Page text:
But on the face of it, Nawgam seemed largely indifferent to the outfit’s overtures, though a few residents had gathered for the meeting.
It was on Bhat’s proposal that the party made its foray into the Valley. “How will somebody from the Valley want to join Shiv Sena [Hindustan]?” had been Gupta’s initial thought. But after a year of discussions, they concluded that Bhat’s ideology fit in with the party’s.
Gupta does not shy away from saying that he heads a “Hinduvadi” party. “How can we turn away from our organisation and it’s base?” he asked. But he does not see why Muslims cannot be a part of it. “If the Muslim community has a problem and it is wrongly tackled, as a political party, we will raise that issue so that injustice is not done to anyone.”

India, not Pakistan

The Shiv Sena Hindustan strikes a careful balance in the Valley. On the one hand, it shows sympathy for Kashmiris who have faced injustices, and even for separatists. On the other, it asserts its nationalist credentials.
Not long before the outfit announced its sudden success with recruitments, national vice-president Rajesh Kesari made a trip to the Valley. During his visit, he asserted that Hizbul Mujahideen commander Burhan Wani – whose death in an encounter with security forces in July had led to months of unrest in Kashmir – had become a militant after his older brother, Khalid Wani, was killed in April 2015.
“Burhan Wani is not a terrorist, this government is,” Kesari told the Kashmiri press in December. He said Khalid Wani was a civilian but the Army had called him an overground worker for the militant group. The government’s announcement in December of compensation for Khalid Wani’s death hinted at differences between the establishment, he alleged.

“An FIR should be lodged against the government and the chief minister who killed such innocent people,” Kesari said. He also demanded compensation of Rs 50 lakhs for all those killed in the unrest. “Whoever has died here will be called shaheed [martyr],” he added.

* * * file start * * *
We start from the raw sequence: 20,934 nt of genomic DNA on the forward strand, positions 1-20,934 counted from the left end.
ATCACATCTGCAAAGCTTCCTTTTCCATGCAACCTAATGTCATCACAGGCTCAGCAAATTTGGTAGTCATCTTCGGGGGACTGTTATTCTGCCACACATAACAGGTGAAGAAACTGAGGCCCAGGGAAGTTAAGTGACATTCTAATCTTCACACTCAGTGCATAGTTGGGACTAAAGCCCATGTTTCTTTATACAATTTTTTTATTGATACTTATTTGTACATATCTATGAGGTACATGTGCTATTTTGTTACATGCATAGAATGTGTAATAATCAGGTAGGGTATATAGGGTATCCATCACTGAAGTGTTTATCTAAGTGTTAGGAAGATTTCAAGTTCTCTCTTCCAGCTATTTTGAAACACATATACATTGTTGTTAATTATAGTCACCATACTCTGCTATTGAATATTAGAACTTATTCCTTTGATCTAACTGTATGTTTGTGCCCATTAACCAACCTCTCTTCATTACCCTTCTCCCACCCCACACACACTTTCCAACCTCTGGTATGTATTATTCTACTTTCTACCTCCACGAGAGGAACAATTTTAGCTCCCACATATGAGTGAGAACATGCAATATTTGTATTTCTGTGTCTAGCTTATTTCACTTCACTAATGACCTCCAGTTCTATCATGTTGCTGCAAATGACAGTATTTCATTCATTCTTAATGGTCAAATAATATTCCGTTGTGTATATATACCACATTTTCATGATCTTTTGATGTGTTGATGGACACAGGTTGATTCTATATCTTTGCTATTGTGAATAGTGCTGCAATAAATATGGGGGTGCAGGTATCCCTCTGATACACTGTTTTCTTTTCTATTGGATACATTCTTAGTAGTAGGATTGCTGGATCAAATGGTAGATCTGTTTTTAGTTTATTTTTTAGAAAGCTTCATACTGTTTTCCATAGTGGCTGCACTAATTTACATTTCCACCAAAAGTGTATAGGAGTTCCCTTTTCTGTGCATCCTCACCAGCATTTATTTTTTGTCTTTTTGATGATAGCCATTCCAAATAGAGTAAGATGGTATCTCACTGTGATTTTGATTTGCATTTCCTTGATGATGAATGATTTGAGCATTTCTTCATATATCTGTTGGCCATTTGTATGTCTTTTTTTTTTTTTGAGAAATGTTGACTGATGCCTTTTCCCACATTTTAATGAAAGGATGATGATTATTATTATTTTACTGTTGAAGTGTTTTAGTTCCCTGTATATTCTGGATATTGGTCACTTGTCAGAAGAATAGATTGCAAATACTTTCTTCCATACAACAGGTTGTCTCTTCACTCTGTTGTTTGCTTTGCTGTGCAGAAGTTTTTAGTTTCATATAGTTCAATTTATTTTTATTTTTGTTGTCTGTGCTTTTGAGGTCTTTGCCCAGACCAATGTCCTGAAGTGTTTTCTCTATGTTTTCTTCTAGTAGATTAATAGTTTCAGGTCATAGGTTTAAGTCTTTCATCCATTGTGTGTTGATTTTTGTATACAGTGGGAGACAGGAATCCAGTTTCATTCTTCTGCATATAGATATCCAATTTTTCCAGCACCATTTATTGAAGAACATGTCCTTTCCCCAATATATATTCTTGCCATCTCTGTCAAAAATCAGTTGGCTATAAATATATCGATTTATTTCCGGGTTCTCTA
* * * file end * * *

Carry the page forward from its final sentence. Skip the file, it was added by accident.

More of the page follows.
But in stark contrast to his approach, Bhat and his supporters have made a point of displaying their pro-India credentials. Before joining the Shiv Sena Hindustan, Bhat had approached another Jammu-based regional party but that did not work out for him. In 2008, he contested the Assembly elections on a Bahujan Samaj Party ticket from Chadoora in Budgam and lost. He, along with some others in the party, have also aided security forces in counter-insurgency operations in the past.
“Grief led me to join hands with the forces to avenge my brother’s death,” said Bhat, whose brother was killed by militants.
The other members cited similar reasons for helping the security forces tackle militancy in the 1990s – grief and a desire to avenge the death of family members. Among them was Ghulam Muhammad, a party worker from Nawgam. In 1991, his brother was killed for allegedly working with the Army. A year later, militants killed his nephew on suspicion of being an informer. Muhammad said he had worked for the security forces for seven years in the 1990s. “It’s only natural that we will join a pro-India party,” he added.
According to him, his faith does not come in the way of this nationalist sentiment. “Whether they call god Shiva and we Allah, it doesn’t matter,” he explained. “Our nation is India. We are not Pakistanis.”
Supporters in Srinagar echoed him. “We are all Indians,” they chanted, when asked what they thought of integration with India.
Most of Bhat’s supporters in the Valley are drawn from the Shia community. He pointed out that Shia Muslims in Pakistan face attacks on a daily basis. “We do not want to be with those who bomb everyone,” he said.

Another shade of saffron